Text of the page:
KANSAS CITY — In a federal courtroom in Albany, Ga., three former employees of the Peanut Corporation of America (P.C.A.) are on trial for knowingly shipping Salmonella-tainted products to customers and falsifying laboratory tests that showed the products were contaminated. If convicted, the defendants may face significant prison terms.

“Peanut trial shows food safety relies on honor system,” read a headline published Aug. 16 in the Minneapolis Star Tribune. The story outlines the case against the defendants in the P.C.A. trial, but also highlights the slow pace of change taking place under the Food Safety Modernization Act (F.S.M.A.). Notably, the story shows how much responsibility rests on the shoulders of food manufacturers to ensure the safety of the food products being processed.

That is the way it should be, but to the public at large there is the belief that a food safety “police force” must be engaged in order to ensure safety. There is also the perception among some that “big businesses” will cut corners in order to maximize profits at the expense of customers.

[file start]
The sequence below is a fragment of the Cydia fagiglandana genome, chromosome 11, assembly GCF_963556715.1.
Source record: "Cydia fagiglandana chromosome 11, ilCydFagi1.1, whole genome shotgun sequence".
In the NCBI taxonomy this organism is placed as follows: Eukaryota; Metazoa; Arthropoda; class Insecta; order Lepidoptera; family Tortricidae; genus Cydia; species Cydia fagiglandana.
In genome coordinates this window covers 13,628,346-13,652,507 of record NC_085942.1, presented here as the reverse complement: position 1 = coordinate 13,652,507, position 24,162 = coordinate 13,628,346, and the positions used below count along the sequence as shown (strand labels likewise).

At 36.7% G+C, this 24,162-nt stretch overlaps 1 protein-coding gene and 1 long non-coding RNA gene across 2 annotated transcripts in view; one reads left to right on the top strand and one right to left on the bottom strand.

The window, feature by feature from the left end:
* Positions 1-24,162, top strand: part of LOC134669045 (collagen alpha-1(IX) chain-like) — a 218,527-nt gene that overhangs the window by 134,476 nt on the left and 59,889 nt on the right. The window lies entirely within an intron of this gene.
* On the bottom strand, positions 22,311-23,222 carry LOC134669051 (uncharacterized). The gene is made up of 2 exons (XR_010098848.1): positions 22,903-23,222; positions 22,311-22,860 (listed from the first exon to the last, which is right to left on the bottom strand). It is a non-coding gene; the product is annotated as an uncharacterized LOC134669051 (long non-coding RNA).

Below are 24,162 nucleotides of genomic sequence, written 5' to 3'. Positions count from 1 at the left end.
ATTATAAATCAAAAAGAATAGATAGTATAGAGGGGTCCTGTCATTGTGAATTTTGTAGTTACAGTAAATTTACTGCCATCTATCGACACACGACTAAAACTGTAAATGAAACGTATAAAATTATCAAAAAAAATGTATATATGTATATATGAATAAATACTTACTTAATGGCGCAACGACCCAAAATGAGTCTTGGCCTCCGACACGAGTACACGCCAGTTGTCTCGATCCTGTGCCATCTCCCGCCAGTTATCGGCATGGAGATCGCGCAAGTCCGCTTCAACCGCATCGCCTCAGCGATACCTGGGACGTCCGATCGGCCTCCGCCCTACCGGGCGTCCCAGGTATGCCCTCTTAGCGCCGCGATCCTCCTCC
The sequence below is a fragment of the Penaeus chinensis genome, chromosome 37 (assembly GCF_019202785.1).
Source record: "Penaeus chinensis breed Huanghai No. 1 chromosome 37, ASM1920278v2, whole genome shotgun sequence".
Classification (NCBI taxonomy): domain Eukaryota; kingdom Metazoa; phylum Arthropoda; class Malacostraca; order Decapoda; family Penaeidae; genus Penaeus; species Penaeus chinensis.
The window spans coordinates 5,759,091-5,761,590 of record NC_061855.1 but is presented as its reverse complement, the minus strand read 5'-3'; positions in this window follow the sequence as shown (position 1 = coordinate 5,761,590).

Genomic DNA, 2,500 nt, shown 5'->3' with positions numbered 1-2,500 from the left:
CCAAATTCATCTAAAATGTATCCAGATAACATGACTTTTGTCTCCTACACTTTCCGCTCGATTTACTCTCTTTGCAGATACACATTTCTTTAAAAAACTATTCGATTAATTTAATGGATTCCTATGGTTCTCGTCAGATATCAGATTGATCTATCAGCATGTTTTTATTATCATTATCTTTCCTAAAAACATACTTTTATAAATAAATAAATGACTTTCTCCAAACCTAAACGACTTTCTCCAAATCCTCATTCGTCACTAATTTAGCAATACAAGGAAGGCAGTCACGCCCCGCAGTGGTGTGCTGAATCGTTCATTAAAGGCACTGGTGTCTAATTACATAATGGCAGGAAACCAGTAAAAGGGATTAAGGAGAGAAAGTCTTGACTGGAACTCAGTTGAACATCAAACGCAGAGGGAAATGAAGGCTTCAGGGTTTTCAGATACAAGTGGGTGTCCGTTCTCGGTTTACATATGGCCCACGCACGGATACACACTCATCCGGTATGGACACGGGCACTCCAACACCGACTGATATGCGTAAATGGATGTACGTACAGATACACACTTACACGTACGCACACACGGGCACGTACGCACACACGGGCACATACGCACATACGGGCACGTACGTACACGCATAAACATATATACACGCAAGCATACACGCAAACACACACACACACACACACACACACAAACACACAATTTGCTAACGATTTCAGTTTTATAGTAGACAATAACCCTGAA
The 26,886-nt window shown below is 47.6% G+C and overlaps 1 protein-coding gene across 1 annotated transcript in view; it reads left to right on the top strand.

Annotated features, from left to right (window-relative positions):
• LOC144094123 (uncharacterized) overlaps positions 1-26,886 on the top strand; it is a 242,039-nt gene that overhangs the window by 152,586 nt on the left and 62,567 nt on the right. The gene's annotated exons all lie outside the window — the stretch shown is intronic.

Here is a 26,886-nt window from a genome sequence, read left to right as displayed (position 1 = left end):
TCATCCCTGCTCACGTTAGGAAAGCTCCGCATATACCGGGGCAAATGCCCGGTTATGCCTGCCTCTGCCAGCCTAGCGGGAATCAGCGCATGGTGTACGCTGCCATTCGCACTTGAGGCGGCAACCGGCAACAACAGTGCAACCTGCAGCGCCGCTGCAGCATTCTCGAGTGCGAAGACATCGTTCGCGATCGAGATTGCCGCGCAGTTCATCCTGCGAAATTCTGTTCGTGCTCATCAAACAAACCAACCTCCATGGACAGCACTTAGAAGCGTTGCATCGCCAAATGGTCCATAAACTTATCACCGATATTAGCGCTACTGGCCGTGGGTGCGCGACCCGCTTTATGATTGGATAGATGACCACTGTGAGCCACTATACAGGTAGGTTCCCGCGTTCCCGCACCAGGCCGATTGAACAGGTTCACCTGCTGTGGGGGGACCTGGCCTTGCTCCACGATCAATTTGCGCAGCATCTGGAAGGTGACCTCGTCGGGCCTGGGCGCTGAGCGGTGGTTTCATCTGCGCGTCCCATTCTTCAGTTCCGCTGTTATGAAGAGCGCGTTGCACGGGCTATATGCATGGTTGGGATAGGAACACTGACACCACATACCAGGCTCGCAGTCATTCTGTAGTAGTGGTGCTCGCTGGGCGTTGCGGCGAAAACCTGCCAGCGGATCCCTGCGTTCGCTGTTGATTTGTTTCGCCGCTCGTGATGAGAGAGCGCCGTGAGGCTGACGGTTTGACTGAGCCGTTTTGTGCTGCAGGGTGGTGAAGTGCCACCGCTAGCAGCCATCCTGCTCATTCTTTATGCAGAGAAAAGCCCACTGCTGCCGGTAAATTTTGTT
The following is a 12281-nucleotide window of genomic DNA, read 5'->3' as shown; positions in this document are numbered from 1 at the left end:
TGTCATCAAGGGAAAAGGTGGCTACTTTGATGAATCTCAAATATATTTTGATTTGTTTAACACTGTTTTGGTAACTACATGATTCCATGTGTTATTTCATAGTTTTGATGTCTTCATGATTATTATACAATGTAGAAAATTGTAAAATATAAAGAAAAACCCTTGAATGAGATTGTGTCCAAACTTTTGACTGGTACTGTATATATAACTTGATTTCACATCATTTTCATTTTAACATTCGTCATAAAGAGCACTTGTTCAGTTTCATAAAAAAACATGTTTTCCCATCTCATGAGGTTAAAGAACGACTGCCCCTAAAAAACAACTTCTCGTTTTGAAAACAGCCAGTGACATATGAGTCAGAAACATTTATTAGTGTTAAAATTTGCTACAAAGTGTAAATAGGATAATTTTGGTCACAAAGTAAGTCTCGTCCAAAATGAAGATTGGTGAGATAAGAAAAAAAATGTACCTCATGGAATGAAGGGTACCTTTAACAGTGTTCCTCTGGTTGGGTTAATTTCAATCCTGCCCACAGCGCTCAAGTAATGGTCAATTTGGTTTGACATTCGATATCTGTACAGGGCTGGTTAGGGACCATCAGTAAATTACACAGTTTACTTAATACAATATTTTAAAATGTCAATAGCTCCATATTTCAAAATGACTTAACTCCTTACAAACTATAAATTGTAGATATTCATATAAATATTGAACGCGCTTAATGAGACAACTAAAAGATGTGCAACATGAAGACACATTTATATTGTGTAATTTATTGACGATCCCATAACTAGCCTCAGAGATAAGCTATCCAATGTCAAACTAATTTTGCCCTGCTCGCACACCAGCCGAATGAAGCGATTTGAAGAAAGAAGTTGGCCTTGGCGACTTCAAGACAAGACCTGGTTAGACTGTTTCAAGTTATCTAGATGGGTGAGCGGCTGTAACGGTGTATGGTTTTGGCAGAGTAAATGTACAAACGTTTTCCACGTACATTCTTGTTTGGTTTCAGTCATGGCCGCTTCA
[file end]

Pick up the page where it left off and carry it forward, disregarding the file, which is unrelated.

Yet when viewed in total, the North American food and beverage industry’s food safety track record is exemplary. That is not to say it cannot be improved, but a focus on continuous improvement ensures that as new information and technologies become available it will be reviewed and implemented where necessary.

Promoting positive news and educating consumers about such topics as food safety is difficult. We live in a culture where the media’s focus most often tends to be on the negative. The conclusion of the P.C.A. trial is going to be one such negative event and generate significant attention on the industry’s food safety practices.

Food manufacturing is not on trial in Georgia, but it may appear that way in the coming weeks.